People who are eligible for the winter dose, but have had a recent infection of COVID-19, should delay their winter booster until 3 months after their infection.

Read more.


Third dose as part of a primary course

A third primary dose is recommended for people who are severely immunocompromised as part of their primary course of vaccination.

The third primary dose should be given between two and six months after the second primary dose.

People eligible for a third primary dose include:

  • people with active cancers
  • organ transplant recipients
  • recent stem cell transplant recipients
  • people on immunosuppressive medications or taking high dose steroids
  • those born with immunodeficiencies and
  • people on long-term dialysis.

A third dose received as part of the primary course is different from a third dose booster vaccine.

People who are severely immunocompromised who get a third dose should get their first booster vaccine three months after their third dose. They should then get a second booster dose, four months after their first booster dose.

It is now recommended that all people should wait for 3 months after a confirmed case of COVID infection before they receive their next COVID-19 vaccine dose. The next scheduled dose should then be given as soon as possible after this period. A longer gap between infection and vaccination is likely to lead to a better immune response and result in longer protection from reinfection.

Read more.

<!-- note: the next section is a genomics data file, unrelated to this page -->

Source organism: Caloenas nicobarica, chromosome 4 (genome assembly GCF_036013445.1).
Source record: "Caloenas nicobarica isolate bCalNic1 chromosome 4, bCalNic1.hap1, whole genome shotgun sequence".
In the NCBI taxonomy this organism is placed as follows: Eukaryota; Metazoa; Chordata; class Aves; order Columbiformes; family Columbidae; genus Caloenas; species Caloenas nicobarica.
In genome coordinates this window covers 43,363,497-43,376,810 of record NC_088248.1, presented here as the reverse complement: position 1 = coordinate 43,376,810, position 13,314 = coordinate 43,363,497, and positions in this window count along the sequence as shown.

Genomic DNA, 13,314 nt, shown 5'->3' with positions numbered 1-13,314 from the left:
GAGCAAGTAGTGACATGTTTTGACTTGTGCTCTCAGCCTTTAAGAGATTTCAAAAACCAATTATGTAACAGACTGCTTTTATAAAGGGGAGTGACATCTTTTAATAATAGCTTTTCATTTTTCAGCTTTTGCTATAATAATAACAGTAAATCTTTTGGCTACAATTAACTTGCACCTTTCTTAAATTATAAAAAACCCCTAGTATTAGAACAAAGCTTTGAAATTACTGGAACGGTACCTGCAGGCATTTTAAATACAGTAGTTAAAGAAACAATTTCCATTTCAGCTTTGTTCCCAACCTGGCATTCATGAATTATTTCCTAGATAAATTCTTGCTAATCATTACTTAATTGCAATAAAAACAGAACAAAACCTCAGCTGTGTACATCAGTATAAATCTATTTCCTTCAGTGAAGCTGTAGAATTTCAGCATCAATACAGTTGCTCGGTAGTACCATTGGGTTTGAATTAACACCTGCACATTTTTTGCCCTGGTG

Aboriginal and Torres Strait Islander people

Aboriginal and Torres Strait Islander people aged 5 and over can get a free COVID-19 vaccination.

Vaccines are available at state-run community vaccination clinics. To make a booking, go to COVID-19 vaccination or call the Public Health Hotline on 1800 671 738.

Special clinics are also run by different Aboriginal Corporations in different parts of the state.

Read more about COVID-19 vaccination services for Aboriginal and Torres Strait Islander people in Tasmania.


People with a disability or special requirement

People with special requirements or disability aged 5 and over can get a free COVID-19 vaccination.

Read more about COVID-19 vaccination services for people with disability with a special requirement.


Informed consent

Young people aged 12 to 16 years are encouraged to go to their vaccination appointment with a parent or guardian.

However, people in this age group may be able to give consent without a parent or guardian present if the vaccination provider assesses that they are mature and competent enough to do so.

Influenza (flu) vaccination

2022 flu vaccination is now available in Tasmania.

There is no interval required between COVID-19 vaccine and flu vaccine - you can get your flu vaccine at the same time. Speak to your GP or health care provider if you have any questions or concerns about getting your flu vaccine at the same time as a dose of COVID-19 vaccine.

You can find more information about flu vaccination at www.flu.tas.gov.au.